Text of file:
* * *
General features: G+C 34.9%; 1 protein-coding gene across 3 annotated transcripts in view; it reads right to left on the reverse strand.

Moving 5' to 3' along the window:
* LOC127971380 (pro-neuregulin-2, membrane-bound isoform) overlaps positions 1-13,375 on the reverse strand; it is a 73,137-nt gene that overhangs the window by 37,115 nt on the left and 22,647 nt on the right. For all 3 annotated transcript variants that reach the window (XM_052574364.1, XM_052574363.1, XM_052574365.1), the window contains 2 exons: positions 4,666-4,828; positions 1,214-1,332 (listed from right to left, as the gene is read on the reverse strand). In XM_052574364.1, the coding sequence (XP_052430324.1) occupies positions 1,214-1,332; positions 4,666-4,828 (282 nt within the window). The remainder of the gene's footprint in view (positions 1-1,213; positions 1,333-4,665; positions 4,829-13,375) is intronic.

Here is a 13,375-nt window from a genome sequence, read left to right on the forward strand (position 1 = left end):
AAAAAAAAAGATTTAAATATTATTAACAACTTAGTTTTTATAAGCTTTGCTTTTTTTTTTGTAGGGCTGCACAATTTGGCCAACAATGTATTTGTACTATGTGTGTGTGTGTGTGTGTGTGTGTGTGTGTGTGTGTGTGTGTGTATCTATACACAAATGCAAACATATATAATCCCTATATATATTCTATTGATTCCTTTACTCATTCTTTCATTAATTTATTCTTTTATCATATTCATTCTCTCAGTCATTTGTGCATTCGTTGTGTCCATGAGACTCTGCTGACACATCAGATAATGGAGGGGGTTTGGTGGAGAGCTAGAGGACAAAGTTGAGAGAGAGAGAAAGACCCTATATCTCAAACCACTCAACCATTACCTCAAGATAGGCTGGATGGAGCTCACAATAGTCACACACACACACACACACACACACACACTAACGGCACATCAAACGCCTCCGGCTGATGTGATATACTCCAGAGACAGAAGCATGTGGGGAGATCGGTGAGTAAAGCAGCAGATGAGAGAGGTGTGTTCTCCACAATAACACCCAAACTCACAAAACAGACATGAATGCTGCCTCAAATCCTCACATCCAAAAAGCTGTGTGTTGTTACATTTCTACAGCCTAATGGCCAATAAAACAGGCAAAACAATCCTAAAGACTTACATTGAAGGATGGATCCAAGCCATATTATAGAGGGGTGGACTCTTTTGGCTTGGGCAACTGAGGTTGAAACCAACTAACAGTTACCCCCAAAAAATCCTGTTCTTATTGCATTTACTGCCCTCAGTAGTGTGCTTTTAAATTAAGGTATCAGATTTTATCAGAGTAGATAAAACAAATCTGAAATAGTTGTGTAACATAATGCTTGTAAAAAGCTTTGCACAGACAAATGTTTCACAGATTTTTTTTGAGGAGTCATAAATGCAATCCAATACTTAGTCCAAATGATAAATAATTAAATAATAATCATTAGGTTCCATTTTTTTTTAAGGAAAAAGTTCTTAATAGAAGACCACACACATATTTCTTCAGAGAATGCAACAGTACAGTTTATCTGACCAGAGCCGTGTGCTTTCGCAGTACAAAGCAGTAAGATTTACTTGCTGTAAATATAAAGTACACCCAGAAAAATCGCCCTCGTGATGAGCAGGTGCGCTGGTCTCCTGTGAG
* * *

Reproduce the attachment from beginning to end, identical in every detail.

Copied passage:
General features: G+C 34.9%; 1 protein-coding gene across 3 annotated transcripts in view; it reads right to left on the reverse strand.

Moving 5' to 3' along the window:
* LOC127971380 (pro-neuregulin-2, membrane-bound isoform) overlaps positions 1-13,375 on the reverse strand; it is a 73,137-nt gene that overhangs the window by 37,115 nt on the left and 22,647 nt on the right. For all 3 annotated transcript variants that reach the window (XM_052574364.1, XM_052574363.1, XM_052574365.1), the window contains 2 exons: positions 4,666-4,828; positions 1,214-1,332 (listed from right to left, as the gene is read on the reverse strand). In XM_052574364.1, the coding sequence (XP_052430324.1) occupies positions 1,214-1,332; positions 4,666-4,828 (282 nt within the window). The remainder of the gene's footprint in view (positions 1-1,213; positions 1,333-4,665; positions 4,829-13,375) is intronic.

Here is a 13,375-nt window from a genome sequence, read left to right on the forward strand (position 1 = left end):
AAAAAAAAAGATTTAAATATTATTAACAACTTAGTTTTTATAAGCTTTGCTTTTTTTTTTGTAGGGCTGCACAATTTGGCCAACAATGTATTTGTACTATGTGTGTGTGTGTGTGTGTGTGTGTGTGTGTGTGTGTGTGTGTGTATCTATACACAAATGCAAACATATATAATCCCTATATATATTCTATTGATTCCTTTACTCATTCTTTCATTAATTTATTCTTTTATCATATTCATTCTCTCAGTCATTTGTGCATTCGTTGTGTCCATGAGACTCTGCTGACACATCAGATAATGGAGGGGGTTTGGTGGAGAGCTAGAGGACAAAGTTGAGAGAGAGAGAAAGACCCTATATCTCAAACCACTCAACCATTACCTCAAGATAGGCTGGATGGAGCTCACAATAGTCACACACACACACACACACACACACACACTAACGGCACATCAAACGCCTCCGGCTGATGTGATATACTCCAGAGACAGAAGCATGTGGGGAGATCGGTGAGTAAAGCAGCAGATGAGAGAGGTGTGTTCTCCACAATAACACCCAAACTCACAAAACAGACATGAATGCTGCCTCAAATCCTCACATCCAAAAAGCTGTGTGTTGTTACATTTCTACAGCCTAATGGCCAATAAAACAGGCAAAACAATCCTAAAGACTTACATTGAAGGATGGATCCAAGCCATATTATAGAGGGGTGGACTCTTTTGGCTTGGGCAACTGAGGTTGAAACCAACTAACAGTTACCCCCAAAAAATCCTGTTCTTATTGCATTTACTGCCCTCAGTAGTGTGCTTTTAAATTAAGGTATCAGATTTTATCAGAGTAGATAAAACAAATCTGAAATAGTTGTGTAACATAATGCTTGTAAAAAGCTTTGCACAGACAAATGTTTCACAGATTTTTTTTGAGGAGTCATAAATGCAATCCAATACTTAGTCCAAATGATAAATAATTAAATAATAATCATTAGGTTCCATTTTTTTTTAAGGAAAAAGTTCTTAATAGAAGACCACACACATATTTCTTCAGAGAATGCAACAGTACAGTTTATCTGACCAGAGCCGTGTGCTTTCGCAGTACAAAGCAGTAAGATTTACTTGCTGTAAATATAAAGTACACCCAGAAAAATCGCCCTCGTGATGAGCAGGTGCGCTGGTCTCCTGTGAG